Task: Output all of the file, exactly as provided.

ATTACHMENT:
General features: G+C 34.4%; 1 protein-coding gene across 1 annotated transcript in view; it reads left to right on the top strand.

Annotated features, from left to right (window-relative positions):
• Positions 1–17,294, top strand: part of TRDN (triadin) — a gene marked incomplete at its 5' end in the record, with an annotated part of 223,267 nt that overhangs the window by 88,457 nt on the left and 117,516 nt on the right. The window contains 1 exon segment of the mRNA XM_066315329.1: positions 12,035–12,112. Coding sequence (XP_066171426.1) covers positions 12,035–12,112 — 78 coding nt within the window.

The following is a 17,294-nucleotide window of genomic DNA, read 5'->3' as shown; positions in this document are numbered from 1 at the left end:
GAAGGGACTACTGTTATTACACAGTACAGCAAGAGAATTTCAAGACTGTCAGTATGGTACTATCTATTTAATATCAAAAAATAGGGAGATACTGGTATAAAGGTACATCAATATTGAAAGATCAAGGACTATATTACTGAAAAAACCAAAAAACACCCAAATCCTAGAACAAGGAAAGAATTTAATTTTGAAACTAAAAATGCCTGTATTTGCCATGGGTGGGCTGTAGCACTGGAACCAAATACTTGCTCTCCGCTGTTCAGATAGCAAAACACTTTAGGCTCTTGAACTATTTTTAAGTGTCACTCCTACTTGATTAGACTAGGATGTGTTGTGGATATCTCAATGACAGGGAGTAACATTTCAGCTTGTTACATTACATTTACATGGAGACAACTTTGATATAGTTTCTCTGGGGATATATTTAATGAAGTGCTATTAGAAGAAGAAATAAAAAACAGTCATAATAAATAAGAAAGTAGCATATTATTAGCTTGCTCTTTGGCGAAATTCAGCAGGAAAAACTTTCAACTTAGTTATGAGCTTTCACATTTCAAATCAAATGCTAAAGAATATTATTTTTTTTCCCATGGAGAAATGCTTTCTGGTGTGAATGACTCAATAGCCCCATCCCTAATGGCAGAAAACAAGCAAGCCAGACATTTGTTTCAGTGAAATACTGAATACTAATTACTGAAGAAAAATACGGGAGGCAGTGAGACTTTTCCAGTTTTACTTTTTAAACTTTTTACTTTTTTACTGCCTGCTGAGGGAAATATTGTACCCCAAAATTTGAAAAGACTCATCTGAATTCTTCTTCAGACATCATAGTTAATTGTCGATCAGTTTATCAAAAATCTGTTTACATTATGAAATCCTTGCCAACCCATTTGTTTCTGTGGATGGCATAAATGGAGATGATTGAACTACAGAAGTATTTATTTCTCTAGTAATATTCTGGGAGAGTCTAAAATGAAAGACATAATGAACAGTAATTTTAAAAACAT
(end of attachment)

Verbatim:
General features: G+C 34.4%; 1 protein-coding gene across 1 annotated transcript in view; it reads left to right on the top strand.

Annotated features, from left to right (window-relative positions):
• Positions 1–17,294, top strand: part of TRDN (triadin) — a gene marked incomplete at its 5' end in the record, with an annotated part of 223,267 nt that overhangs the window by 88,457 nt on the left and 117,516 nt on the right. The window contains 1 exon segment of the mRNA XM_066315329.1: positions 12,035–12,112. Coding sequence (XP_066171426.1) covers positions 12,035–12,112 — 78 coding nt within the window.

The following is a 17,294-nucleotide window of genomic DNA, read 5'->3' as shown; positions in this document are numbered from 1 at the left end:
GAAGGGACTACTGTTATTACACAGTACAGCAAGAGAATTTCAAGACTGTCAGTATGGTACTATCTATTTAATATCAAAAAATAGGGAGATACTGGTATAAAGGTACATCAATATTGAAAGATCAAGGACTATATTACTGAAAAAACCAAAAAACACCCAAATCCTAGAACAAGGAAAGAATTTAATTTTGAAACTAAAAATGCCTGTATTTGCCATGGGTGGGCTGTAGCACTGGAACCAAATACTTGCTCTCCGCTGTTCAGATAGCAAAACACTTTAGGCTCTTGAACTATTTTTAAGTGTCACTCCTACTTGATTAGACTAGGATGTGTTGTGGATATCTCAATGACAGGGAGTAACATTTCAGCTTGTTACATTACATTTACATGGAGACAACTTTGATATAGTTTCTCTGGGGATATATTTAATGAAGTGCTATTAGAAGAAGAAATAAAAAACAGTCATAATAAATAAGAAAGTAGCATATTATTAGCTTGCTCTTTGGCGAAATTCAGCAGGAAAAACTTTCAACTTAGTTATGAGCTTTCACATTTCAAATCAAATGCTAAAGAATATTATTTTTTTTCCCATGGAGAAATGCTTTCTGGTGTGAATGACTCAATAGCCCCATCCCTAATGGCAGAAAACAAGCAAGCCAGACATTTGTTTCAGTGAAATACTGAATACTAATTACTGAAGAAAAATACGGGAGGCAGTGAGACTTTTCCAGTTTTACTTTTTAAACTTTTTACTTTTTTACTGCCTGCTGAGGGAAATATTGTACCCCAAAATTTGAAAAGACTCATCTGAATTCTTCTTCAGACATCATAGTTAATTGTCGATCAGTTTATCAAAAATCTGTTTACATTATGAAATCCTTGCCAACCCATTTGTTTCTGTGGATGGCATAAATGGAGATGATTGAACTACAGAAGTATTTATTTCTCTAGTAATATTCTGGGAGAGTCTAAAATGAAAGACATAATGAACAGTAATTTTAAAAACAT